The difference between describing general and detailed features can be summarised in this table:

General features Detailed or specific features
What is in the source overall What is in the source overall as well as minor details
The most important things in the source Everything in the source, whether or not you think it is ‘important’
Using ‘vague’ words like big, small, very, good... Using ‘specific’ words like three times bigger than..., small in comparison to..., useful for...

Listing detailed features will usually involve more writing than just listing general features. So, if you write more, you are more likely to write about detailed features, not just overall features. She shows you this example source:

<p>Photograph titled ‘An Australian son of the sea’, 1913</p>

Sea Power Centre -Australia

<p>Photograph titled ‘An Australian son of the sea’, 1913</p>

This is what she would consider ‘listing general features’:

‘This picture shows a man sitting on a giant cannon. The man is a sailor.’

This is what she says is ‘describing detailed or specific features’:

‘This is a black and white photo. The photo is dominated by a large gun. It has a very wide barrel, suggesting that very large projectiles can be shot out of it. Sitting on top of the gun barrel is a young man. He is wearing what looks like a sailor’s uniform. He has a white hat with a dark rim with writing on it. He also has on a typical sailor’s jacket. He is folding his arms and smiling. Behind him you can see in the background what looks like a very large battleship. The photo appears to be from a newspaper, as there is a caption at the bottom of it. The caption says, ‘An Australian Son of the Sea’. That probably refers to the sailor in the picture.’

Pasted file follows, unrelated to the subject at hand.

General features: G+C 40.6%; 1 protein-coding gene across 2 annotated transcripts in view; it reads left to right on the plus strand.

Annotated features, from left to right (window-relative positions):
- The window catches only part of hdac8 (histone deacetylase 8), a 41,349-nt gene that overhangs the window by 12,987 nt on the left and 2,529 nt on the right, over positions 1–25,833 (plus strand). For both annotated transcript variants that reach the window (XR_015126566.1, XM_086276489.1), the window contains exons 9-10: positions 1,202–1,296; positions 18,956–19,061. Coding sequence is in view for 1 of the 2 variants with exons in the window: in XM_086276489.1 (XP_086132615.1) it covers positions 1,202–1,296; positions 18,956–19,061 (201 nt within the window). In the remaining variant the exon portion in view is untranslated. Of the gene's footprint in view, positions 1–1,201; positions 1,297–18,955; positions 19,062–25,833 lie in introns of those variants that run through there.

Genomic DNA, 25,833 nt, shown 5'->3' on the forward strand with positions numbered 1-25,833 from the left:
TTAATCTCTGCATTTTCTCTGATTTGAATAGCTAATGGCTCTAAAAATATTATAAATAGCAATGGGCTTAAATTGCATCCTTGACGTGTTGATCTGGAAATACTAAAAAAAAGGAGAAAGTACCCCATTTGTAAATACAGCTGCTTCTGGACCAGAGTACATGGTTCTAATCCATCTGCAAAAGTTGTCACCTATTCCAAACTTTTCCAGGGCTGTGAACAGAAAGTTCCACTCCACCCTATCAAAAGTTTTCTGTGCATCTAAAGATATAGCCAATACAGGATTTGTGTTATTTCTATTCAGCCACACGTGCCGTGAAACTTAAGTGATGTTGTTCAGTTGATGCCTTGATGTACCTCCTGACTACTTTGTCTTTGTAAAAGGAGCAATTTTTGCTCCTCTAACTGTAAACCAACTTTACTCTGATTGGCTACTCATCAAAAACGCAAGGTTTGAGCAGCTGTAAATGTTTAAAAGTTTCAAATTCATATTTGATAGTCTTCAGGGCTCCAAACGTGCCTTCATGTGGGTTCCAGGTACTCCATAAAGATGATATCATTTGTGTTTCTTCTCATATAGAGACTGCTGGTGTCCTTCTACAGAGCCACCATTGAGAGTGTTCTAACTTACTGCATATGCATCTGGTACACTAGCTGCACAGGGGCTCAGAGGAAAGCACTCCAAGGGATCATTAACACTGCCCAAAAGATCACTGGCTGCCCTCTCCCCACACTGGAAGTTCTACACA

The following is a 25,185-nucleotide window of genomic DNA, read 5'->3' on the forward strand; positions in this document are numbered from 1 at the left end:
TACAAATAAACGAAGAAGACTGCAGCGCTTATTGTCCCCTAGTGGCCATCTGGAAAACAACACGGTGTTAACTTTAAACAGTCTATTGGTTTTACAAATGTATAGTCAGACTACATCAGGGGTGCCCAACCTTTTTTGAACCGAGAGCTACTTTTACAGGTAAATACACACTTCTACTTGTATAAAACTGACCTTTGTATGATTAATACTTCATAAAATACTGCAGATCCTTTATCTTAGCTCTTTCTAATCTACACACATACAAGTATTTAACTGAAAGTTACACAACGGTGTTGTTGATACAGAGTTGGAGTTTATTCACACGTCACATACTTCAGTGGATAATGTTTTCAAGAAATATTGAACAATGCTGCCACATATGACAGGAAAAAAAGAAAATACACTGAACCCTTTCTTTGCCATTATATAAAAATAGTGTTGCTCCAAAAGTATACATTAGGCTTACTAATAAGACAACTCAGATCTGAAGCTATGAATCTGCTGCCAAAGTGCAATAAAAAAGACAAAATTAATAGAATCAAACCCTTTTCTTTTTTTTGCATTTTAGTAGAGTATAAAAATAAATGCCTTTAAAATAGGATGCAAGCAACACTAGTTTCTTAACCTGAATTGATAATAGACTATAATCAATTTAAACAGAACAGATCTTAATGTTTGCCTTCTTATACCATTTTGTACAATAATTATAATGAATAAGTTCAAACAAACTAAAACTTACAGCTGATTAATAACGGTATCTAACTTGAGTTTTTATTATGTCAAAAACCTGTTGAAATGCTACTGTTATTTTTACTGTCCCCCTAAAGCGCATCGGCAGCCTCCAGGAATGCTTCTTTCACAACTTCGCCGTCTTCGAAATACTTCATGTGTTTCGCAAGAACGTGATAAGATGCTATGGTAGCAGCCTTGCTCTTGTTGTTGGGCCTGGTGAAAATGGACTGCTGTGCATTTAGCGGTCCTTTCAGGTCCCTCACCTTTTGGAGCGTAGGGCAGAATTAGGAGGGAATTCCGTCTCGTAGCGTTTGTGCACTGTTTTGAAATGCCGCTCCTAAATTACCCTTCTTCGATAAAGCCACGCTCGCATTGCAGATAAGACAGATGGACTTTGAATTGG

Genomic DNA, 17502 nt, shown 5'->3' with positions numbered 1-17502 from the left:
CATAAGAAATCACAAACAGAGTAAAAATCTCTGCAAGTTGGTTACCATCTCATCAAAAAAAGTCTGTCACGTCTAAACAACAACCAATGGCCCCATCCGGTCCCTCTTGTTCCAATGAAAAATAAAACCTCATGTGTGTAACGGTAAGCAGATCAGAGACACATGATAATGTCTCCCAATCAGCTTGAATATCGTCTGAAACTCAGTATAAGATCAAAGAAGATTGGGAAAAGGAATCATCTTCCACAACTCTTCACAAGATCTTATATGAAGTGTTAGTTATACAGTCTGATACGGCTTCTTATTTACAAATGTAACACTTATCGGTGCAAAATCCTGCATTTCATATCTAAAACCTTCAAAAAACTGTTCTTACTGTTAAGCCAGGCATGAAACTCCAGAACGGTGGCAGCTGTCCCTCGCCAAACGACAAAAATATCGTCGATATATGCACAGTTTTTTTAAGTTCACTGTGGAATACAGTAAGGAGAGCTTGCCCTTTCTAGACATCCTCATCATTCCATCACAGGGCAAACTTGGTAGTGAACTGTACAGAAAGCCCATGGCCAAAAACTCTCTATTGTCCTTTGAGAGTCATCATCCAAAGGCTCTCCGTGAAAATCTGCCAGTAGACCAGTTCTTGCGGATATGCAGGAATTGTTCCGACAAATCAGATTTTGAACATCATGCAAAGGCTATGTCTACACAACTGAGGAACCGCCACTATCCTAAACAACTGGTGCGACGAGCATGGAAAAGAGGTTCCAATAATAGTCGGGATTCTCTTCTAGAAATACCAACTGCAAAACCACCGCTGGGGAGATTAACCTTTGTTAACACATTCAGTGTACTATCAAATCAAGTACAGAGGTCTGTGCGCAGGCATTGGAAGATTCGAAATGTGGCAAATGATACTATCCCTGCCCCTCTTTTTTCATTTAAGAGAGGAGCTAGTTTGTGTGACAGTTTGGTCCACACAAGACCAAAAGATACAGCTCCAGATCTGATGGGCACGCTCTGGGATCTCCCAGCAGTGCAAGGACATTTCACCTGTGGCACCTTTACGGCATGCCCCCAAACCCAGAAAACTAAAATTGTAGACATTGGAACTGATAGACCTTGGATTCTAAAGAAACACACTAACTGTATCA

Now your job is to describe detailed/specific features of this source:

<p>Royal Australian Navy pamphlet</p>

National Museum of Australia

<p>Royal Australian Navy pamphlet</p>

Write your source analysis describing specific features. You should write at least seven sentences.

The next day you take the train back from Sydney, admiring the rugged farm scenery on the long journey. On your return you submit your report to Mr Callister. He summons you to his office.

‘Great work again, but we have no time to discuss this much further. War is imminent! The Great War between the European empires is finally here and everyone is excited! It looks like our mother country, Great Britain, needs Australia to help her. Seems like it will be the British, French and Russian Empires against the German and Austro-Hungarian Empires. I need you on this immediately!’

He says that this assignment could occupy you for the next year or so. Everyone assumes the coming war will be over soon, with a quick victory. The Australian government immediately agrees to enter the war and supply soldiers and equipment to Great Britain. Mr Callister sends you down to the recruitment offices to write a story about why people are joining the war effort. Go to 10.